For a number of years, I put art aside altogether and became a linguist and spy—I had a family and needed to support my wife and children, and art doesn’t pay. I was helped by an inborn flare for languages. Then, as I moved up in rank and was assigned subordinates, I led them rather than managing them. I had learned the difference while working with the military on the battlefield during the thirteen years I spent mostly in Vietnam. I was so good at helping my followers be the best they could be that I kept getting promoted until I reached the highest executive ranks in the government.
But in the end, my fate was sealed. The written word wouldn’t leave me in peace. I had to write. And since I was a born artist, I had to write fiction. So I retired as early as I could from the government and devoted myself fulltime to writing. I now have six books and seventeen short stories in print.
Even so, I cheated. Instead of making up stories to tell, I wrote about things that had actually happened. I turned the tales into fiction by attributing things that had happened to me to fictional characters. The critics caught on. They accused me of writing fiction in name only. I plead guilty.
All that said, I haven’t given the reader an accurate picture of what it is like for me to write. I choose to make writing an art. The challenge is to make beauty with words. My sense is that I have succeeded. But that is not for me to judge. Only my readers can decide if I have accomplished my mission. From what they tell me, I conclude that they have forgiven me for writing fiction in name only and enjoy my work. I couldn’t ask for anything better.
I have written in this blog several times about my agnosticism—my uncertainty about the existence of God—and my unquestioning belief in the reality of the noncorporeal, that which has no physical form.
One philosophical strain avers that only the somatic is real. Anything lacking physical substance is imaginary. It is obvious to me that that way of thinking is unquestionably wrong. The nonmaterial is not only real but more important by far than the material. Creativity and love, for example, motivate us and elevate us above and beyond that which is merely physical.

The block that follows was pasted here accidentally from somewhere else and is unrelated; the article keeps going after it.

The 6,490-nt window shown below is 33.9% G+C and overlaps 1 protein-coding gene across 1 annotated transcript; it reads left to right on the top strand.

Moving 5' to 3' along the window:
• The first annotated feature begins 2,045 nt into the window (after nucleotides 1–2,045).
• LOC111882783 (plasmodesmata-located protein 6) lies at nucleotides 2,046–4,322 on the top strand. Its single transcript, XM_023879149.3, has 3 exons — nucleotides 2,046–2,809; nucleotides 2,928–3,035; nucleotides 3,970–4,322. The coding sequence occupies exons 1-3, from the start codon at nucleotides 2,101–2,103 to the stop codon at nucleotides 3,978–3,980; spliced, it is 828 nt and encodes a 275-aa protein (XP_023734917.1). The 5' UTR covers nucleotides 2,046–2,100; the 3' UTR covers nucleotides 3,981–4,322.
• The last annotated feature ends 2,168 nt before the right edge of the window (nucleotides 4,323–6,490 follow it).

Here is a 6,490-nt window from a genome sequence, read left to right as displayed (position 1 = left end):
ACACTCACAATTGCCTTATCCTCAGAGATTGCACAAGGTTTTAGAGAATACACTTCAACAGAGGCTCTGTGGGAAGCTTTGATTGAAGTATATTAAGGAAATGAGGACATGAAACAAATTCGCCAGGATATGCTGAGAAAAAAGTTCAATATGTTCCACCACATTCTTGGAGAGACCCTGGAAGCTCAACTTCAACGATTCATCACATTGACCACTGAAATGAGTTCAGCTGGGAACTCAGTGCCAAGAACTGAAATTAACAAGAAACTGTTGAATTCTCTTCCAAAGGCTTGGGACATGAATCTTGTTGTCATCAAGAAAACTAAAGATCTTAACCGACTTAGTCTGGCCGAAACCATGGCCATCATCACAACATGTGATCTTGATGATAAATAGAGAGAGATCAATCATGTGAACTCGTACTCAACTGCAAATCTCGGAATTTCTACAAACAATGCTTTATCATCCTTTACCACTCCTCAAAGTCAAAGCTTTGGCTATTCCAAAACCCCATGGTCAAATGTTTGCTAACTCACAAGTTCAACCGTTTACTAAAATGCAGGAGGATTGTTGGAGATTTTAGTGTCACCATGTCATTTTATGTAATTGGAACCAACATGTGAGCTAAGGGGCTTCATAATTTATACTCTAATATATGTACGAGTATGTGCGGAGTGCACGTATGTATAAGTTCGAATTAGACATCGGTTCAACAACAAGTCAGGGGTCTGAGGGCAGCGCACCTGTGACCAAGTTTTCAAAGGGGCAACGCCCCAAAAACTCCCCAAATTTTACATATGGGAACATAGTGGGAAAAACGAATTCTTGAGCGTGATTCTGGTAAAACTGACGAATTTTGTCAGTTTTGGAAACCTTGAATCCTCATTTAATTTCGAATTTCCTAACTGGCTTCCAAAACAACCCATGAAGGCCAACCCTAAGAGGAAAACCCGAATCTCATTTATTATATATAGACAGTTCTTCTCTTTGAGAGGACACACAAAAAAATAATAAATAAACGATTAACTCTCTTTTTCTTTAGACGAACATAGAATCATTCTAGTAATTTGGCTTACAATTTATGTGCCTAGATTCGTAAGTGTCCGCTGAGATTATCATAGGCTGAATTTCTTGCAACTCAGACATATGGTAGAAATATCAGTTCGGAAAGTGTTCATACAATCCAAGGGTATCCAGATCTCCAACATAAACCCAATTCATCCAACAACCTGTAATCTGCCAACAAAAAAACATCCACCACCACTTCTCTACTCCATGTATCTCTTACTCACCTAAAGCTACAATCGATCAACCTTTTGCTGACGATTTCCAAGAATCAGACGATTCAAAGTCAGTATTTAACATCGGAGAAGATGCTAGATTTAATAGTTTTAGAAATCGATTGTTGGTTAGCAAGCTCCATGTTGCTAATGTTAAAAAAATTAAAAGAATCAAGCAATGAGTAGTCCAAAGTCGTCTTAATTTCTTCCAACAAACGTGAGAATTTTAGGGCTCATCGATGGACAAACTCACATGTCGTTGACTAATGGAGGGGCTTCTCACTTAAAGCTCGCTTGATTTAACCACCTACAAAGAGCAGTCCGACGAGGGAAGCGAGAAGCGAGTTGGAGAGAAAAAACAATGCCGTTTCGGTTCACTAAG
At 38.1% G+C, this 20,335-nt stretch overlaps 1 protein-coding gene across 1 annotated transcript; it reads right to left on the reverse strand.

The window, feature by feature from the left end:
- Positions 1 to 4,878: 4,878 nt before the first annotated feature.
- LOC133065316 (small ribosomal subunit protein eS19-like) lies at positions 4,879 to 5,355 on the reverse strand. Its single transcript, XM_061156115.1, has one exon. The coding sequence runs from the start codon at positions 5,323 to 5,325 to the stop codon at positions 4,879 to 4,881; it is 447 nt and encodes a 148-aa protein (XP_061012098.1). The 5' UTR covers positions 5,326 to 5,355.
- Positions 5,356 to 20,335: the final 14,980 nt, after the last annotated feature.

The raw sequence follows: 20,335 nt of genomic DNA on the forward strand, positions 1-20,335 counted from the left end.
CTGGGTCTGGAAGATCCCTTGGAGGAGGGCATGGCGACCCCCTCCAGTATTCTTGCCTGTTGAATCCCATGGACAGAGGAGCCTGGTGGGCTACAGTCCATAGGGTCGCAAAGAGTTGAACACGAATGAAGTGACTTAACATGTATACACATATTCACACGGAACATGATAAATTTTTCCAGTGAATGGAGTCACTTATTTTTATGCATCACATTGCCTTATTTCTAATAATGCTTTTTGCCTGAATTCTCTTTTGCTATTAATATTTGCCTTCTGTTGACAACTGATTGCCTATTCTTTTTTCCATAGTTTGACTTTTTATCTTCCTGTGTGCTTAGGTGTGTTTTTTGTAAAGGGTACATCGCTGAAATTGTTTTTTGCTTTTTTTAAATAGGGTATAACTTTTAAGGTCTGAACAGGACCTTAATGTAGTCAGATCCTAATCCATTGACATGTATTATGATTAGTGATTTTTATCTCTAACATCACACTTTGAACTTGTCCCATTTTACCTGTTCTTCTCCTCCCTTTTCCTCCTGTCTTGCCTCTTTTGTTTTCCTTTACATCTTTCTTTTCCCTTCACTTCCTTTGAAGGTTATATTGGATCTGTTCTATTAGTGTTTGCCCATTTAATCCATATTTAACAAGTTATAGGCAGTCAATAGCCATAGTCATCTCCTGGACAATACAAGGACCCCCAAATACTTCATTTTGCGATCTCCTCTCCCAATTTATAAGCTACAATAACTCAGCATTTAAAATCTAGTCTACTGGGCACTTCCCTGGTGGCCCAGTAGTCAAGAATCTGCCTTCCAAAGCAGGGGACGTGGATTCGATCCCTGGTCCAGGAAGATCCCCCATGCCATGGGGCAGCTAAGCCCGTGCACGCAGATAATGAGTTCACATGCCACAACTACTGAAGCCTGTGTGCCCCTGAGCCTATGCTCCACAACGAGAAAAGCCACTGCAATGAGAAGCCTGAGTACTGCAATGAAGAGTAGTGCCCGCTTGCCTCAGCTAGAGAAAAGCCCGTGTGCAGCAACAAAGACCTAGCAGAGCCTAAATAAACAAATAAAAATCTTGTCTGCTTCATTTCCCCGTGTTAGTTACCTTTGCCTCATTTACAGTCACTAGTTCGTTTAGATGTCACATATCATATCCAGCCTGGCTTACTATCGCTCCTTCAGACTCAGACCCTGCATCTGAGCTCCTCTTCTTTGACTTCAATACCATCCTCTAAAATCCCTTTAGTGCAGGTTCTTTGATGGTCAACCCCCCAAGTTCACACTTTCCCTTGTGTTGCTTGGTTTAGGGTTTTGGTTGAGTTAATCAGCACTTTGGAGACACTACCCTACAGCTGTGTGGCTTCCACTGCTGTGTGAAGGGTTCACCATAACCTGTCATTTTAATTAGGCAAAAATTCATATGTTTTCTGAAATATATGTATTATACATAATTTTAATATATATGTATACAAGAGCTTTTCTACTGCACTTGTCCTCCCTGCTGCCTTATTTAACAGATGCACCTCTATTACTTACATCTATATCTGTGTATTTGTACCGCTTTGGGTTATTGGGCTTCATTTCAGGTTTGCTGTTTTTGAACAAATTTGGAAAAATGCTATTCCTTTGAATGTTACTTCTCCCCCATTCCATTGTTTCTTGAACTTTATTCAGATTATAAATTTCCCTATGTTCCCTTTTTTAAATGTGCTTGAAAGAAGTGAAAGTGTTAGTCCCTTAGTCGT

So I am caught in an apparent contradiction in my own thinking. If I accept the existence of the nonmaterial, what logical arguments do I have to question the existence of God? The answer is that I’m stuck with a lack of strong evidence of the existence of God. But here I sit with my inability to forswear belief.
In this context, I have struggled all my life with the writings of Sigmund Freud, whose name, ironically, means “joy” in German. Sex was at the center of his psychological construct, but he famously said, “Love and work (lieben und arbeiten) are the cornerstones of our humanness.” While both love and work have physical manifestations, both are mental concepts, lacking a material foundation. So my struggle with Freudian psychology as I matured was related to my assessment of the reality of the nonphysical. Modern-day psychologists nowadays largely reject Freud, as I always did. So I can put aside his thinking.
That’s only one example of the philosophies I’ve delved into trying to answer my own questions about the reality of the deity. So here I am baffled by my own inability to come to terms with my understanding of reality. It feels like a permanent dilemma.
One trick I’ve learned over the years of speaking to an audience is to introduce a moment of silence. I simply stop talking and listen. If I hear occasional coughs and shuffling about, if I see eyes wandering, I know that I have not captured my audience’s undivided attention. But if I hear nothing, see every eye focused on me, detect no motion in the people gathered before me, I know that they are spellbound. The story I have been telling, my words, and my emotions have captivated them.